Are you sitting down while you read this? If so, then the Crab Hip Hold is an exercise you must add into your routine. “We sit so much. We sit at breakfast, we sit while driving to work. Being in that position all day, your glutes and hamstrings are never contracted,” Jeremy Frisch, U.S.A.W., owner and director of Achieve Performance Training in Clinton, Massachusetts, and creator of the 24-Hour Arms Workout.
The Crab Hip Hold attacks all of those muscles you rarely use while chained to your chair. “You’ll get a big contraction in your hamstrings, glutes, and lower back,” Frisch says. “A lot of people are weak in those areas. But they’re the athletic power muscles that propel you forward and allow you to run and jump high.”
Watch the video below to see the Crab Hip Hold in action:
If your shoulders are tight, the Crab Hip Hold will also pull your shoulder blades back—a lifesaver if you’re hunched over a keyboard all day. To get the most out of the move, focus on squeezing your shoulder blades together and pushing with your arms to keep your body in a straight line, Frisch says.
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Recharge Your Brain
Adults who devoted 4 days a week to an hour of moderate aerobic exercise (running, stair climbing, or riding a stationary bike) had more bloodflow in their dentate gyrus, the area of the brain where memories are formed, according to a 2007 Columbia University study. Increased bloodflow may signal the growth of new brain cells, a process known as neurogenesis, says Adam M. Brickman, Ph.D., a neuropsychologist and coauthor of the study. It’s also possible, he says, that exercise stimulates the release of a growth factor in the brain tied to neurogenesis. Another study found that people who did resistance training once a week saw a 12.6 percent jump in a performance on memory tests.
Slow Your Cells’ Aging Process
The cells of people with high omega-3 levels age more slowly, according to research from the University of California at San Francisco. Researchers aren’t sure why, but it may have to do with the anti-inflammatory properties of omega- 3 fatty acids. “Many of the conditions associated with aging—arthritis, cardiovascular disease, Alzheimer’s—are related to chronic inflammation,” says Bowerman. She advises eating cold-water fish (mackerel, salmon) twice a week, and taking 2 grams a day of a fish-oil supplement. Our favorite: Nordic Naturals Omega-3D, which delivers 550 milligrams of EPA and DHA and 1,000 IU of bone-strengthening vitamin D.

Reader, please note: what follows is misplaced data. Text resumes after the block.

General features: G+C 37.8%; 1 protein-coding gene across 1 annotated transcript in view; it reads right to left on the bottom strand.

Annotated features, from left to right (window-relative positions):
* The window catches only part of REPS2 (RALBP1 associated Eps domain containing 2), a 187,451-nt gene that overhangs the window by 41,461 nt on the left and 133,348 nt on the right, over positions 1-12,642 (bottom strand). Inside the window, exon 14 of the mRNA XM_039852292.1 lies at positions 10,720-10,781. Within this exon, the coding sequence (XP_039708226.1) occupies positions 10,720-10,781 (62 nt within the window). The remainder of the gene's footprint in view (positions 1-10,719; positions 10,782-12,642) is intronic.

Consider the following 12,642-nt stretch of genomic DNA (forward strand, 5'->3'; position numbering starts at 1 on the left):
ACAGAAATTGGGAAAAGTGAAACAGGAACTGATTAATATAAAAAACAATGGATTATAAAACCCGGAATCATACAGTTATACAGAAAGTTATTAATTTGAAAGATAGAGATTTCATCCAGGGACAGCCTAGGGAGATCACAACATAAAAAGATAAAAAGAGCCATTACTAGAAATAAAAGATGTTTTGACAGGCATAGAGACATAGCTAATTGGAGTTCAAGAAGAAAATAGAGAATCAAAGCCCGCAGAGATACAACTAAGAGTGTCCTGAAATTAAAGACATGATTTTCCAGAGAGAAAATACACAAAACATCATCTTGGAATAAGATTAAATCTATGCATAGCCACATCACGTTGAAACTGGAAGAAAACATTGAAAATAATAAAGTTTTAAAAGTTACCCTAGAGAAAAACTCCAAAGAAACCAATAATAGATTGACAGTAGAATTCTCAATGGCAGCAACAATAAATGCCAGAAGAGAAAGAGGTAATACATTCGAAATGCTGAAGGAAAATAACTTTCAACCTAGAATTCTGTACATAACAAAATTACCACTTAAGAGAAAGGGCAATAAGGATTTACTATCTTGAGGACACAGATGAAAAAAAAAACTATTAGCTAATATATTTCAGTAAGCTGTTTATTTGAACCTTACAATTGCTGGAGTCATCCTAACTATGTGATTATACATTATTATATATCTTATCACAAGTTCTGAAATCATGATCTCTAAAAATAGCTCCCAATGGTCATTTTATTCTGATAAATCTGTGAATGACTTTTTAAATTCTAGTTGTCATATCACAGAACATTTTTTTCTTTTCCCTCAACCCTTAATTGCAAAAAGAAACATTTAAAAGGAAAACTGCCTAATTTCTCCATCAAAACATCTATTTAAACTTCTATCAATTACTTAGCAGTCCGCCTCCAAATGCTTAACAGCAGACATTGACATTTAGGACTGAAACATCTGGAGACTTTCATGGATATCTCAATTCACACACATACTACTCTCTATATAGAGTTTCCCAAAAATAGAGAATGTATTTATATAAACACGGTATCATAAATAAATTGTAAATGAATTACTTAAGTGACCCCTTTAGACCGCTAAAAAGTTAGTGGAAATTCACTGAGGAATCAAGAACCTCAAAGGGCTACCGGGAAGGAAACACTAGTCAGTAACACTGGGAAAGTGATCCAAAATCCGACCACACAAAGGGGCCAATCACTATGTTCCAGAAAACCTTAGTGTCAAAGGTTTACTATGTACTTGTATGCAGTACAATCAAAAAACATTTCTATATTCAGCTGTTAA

Relax Your Arteries
Regular aerobic exercise can delay and may even reverse aging in your arteries, concluded a 2008 review in the Journal of Applied Physiology. Study coauthor Douglas R. Seals, Ph.D., a professor of kinesiology and applied physiology at the University of Colorado at Boulder, explains how: Exercise boosts your heart rate, which increases bloodflow. A better bloodflow creates more friction on the blood vessels’ inner lining (a.k.a. the endothelial layer), which, in turn, stimulates the production of nitric oxide. This improves the ability of your arteries to dilate and confers other benefits as well, like reducing inflammation and oxidative stress, protecting your arteries from developing disorders. New research indicates that highintensity aerobic intervals appear to deliver greater endothelial benefits than steady-state aerobic training, according to a study published in the Journal of the American College of Cardiology.
Fight Age with Muscle
After 50, the sedentary man’s muscle loss speeds up and he then loses about 10 percent of his muscle mass every decade. This leads directly to osteoporosis. If you’ve been lifting weights, keep it up. If you haven’t, start now—it’s not too late. American College of Sports Medicine guidelines cover strength training for people over 65. Your workout should also involve more balance moves to strengthen your feet, ankles, and core and to straighten your posture.